The Turnbo Manuscripts

by Silas Claiborne Turnbo

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By S. C. Turnbo

The following history is gleaned from the accounts of a number of the early settlers who resided in the neighborhood of what is now Pontiac Ozark County Mo. Most every one in this section can trace the old salt road and they know where the salt bald hill stands, on the south and east base of which leads the road from Pontiac to Gainsville.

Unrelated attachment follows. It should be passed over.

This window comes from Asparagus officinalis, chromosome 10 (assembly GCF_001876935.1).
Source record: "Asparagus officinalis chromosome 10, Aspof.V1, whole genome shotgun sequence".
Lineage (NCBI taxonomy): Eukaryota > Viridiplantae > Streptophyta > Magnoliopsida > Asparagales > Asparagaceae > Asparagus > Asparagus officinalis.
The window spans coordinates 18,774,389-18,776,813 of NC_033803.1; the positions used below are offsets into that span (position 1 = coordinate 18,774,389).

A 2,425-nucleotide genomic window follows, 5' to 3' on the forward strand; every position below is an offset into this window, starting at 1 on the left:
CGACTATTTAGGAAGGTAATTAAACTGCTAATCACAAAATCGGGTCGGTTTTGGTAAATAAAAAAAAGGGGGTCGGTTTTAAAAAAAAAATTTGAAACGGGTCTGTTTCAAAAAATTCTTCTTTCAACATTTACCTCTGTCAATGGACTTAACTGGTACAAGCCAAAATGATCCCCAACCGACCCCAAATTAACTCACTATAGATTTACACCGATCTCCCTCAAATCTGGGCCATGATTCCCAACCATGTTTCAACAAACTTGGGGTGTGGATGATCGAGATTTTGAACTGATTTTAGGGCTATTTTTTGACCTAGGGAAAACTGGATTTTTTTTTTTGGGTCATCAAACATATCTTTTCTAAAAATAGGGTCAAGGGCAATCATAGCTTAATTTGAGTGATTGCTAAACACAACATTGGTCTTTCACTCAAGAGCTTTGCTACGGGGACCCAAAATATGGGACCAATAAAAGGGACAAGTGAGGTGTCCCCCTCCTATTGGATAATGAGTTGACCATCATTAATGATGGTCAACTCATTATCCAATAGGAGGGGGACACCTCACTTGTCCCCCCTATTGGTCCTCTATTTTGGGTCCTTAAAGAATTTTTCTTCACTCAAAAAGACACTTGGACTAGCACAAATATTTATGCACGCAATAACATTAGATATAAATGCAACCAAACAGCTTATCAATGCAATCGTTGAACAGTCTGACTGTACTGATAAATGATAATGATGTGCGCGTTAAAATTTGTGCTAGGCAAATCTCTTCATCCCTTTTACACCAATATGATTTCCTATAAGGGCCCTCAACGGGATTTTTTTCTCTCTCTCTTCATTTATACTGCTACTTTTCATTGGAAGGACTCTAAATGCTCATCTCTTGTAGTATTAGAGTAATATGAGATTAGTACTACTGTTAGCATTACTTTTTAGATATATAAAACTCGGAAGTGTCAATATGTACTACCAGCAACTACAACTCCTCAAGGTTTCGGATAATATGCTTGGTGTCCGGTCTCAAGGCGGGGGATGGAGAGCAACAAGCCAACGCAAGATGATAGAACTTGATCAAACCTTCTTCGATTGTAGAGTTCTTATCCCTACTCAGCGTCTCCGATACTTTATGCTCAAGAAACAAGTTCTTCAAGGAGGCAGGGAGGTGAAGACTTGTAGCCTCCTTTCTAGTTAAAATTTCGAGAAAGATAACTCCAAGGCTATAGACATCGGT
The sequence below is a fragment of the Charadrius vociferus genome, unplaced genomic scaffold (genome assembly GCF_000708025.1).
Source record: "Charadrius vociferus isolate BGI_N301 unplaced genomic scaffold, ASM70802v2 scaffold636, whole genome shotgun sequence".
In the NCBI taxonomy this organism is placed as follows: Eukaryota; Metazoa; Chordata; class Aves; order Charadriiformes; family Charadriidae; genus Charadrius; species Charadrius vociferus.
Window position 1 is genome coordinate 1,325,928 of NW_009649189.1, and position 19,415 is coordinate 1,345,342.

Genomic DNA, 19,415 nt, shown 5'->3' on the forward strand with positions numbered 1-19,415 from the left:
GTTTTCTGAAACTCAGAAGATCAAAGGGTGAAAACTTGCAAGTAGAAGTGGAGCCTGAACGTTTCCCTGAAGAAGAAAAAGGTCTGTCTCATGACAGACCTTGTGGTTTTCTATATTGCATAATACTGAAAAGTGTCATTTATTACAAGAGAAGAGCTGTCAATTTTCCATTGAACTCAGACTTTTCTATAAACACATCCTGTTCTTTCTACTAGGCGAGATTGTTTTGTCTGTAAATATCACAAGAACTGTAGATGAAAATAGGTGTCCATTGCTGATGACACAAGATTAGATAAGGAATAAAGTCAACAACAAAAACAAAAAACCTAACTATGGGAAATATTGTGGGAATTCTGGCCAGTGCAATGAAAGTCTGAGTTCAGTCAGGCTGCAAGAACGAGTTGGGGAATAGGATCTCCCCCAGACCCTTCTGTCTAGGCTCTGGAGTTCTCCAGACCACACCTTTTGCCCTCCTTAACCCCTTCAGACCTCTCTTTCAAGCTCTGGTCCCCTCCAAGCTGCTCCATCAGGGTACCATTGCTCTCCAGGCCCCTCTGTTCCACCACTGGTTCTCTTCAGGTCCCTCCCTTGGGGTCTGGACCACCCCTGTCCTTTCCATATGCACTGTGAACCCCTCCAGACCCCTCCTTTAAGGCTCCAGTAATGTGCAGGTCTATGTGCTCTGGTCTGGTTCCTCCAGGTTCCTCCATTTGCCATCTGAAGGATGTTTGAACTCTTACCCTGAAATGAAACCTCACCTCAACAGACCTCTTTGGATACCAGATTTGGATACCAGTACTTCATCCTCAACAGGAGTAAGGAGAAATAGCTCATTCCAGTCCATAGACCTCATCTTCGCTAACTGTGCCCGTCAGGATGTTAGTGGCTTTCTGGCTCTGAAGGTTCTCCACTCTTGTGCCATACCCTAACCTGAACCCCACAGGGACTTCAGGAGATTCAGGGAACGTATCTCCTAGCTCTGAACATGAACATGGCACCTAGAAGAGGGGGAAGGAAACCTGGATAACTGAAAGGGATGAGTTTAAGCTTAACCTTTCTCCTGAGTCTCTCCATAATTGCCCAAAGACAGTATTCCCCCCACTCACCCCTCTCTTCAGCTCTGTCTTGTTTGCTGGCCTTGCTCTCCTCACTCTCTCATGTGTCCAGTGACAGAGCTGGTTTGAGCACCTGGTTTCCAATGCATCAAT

One day in the month of February 1856 a strange man who said that his name was Wallace came to Henry Brattons store at what is now the residence of P. H. (Dick) Martin. He said that he was a married man and had lived at the mouth of Howard Creek but he claimed that a man of the name of Howard had stole the affections of his wife from him and she and her paramour had went off together. Wallace was almost crazy from this and said that he was in search of the man and his unfaithful woman. Wallace was afoot and wore an old run down pair of boots. It was on Saturday evening when he was at Brattons Store and he appeared to be drinking, he told Bratton that he was going on that evening and was going to follow the salt road into Arkansas, and intended to go to a settlers house 18 miles distant that night. Mr. Bratton and others tried to persuade the partly intoxicated man not to venture out for he would freeze to death, but he made light of their advice and went on his way. The evening was bitter cold and a snow storm was raging and a snow had covered the ground some time before this and had not melted off. On the following day which was Sunday the snow ceased falling the clouds cleared and the sun shone but a fierce cold wind was blowing. Henry Bratton and Moze Martin decided that it was their duty to make a search for the man Wallace for they were convinced that if he was not dead he was so nigh frozen that he needed help and they went out and hunted for him. The snow was deep and they waded through it as they followed the salt road along which they found traces where Wallace had walked along and his tracks had been covered up by the falling snow. Just after they had passed the base of the salt bald hill Wallaces boot tracks had disappeared from the road and after an investigation they discovered where the man had got bewildered and left the road and went north of it. The two men followed the outlines of the trail the man had made until they discovered him in the head of a small hollow a short distance east of salt bald hill. He was sitting down on the snow in a delirious condition and crying piteously for a drink of water. His feet was badly frozen. Both ankles were dislocated and were so badly out of place that the feet and legs had separated at the joints and the ends of the bone of the leg was sticking out at a hole on the side of the heel of each boot. The poor fellow had walked a few hundred yards in this condition, feet and legs held together by a strip of skin. He presented a sickening and sorrowful plight. The two men picked up the helpless man and carried him to Charles Gooleys who lived on what is now the George Mahan Place on Gooleys Spring Creek. Gooley was, the only man who lived on this stream then. Mr. Gooley and others cared for him as best they could but every one who saw him knew it was a hopeless case. Dr. DeBruin who lived near where Oakland Ark. now is was sent for and he come and amputated the legs above the ankles sawing the bones off with Joe Hogans tenent saw. Mr. Hogan came with the doctor and was present when the surgical operation was performed. The suffering man lingered one week after his legs was taken off, when death brought relief to him. He was buried in the grave yard at the mouth of Brattons Spring Creek.

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